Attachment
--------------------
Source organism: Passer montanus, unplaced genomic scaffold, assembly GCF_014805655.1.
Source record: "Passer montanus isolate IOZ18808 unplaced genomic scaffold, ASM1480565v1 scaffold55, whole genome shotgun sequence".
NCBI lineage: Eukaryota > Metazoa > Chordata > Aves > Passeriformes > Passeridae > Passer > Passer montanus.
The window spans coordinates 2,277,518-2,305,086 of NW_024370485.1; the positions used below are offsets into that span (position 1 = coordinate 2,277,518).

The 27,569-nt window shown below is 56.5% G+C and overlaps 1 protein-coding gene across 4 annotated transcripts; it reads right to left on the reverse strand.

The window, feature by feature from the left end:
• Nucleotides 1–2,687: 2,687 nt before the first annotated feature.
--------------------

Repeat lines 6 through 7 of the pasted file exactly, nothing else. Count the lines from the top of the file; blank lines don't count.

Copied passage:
The window, feature by feature from the left end:
• Nucleotides 1–2,687: 2,687 nt before the first annotated feature.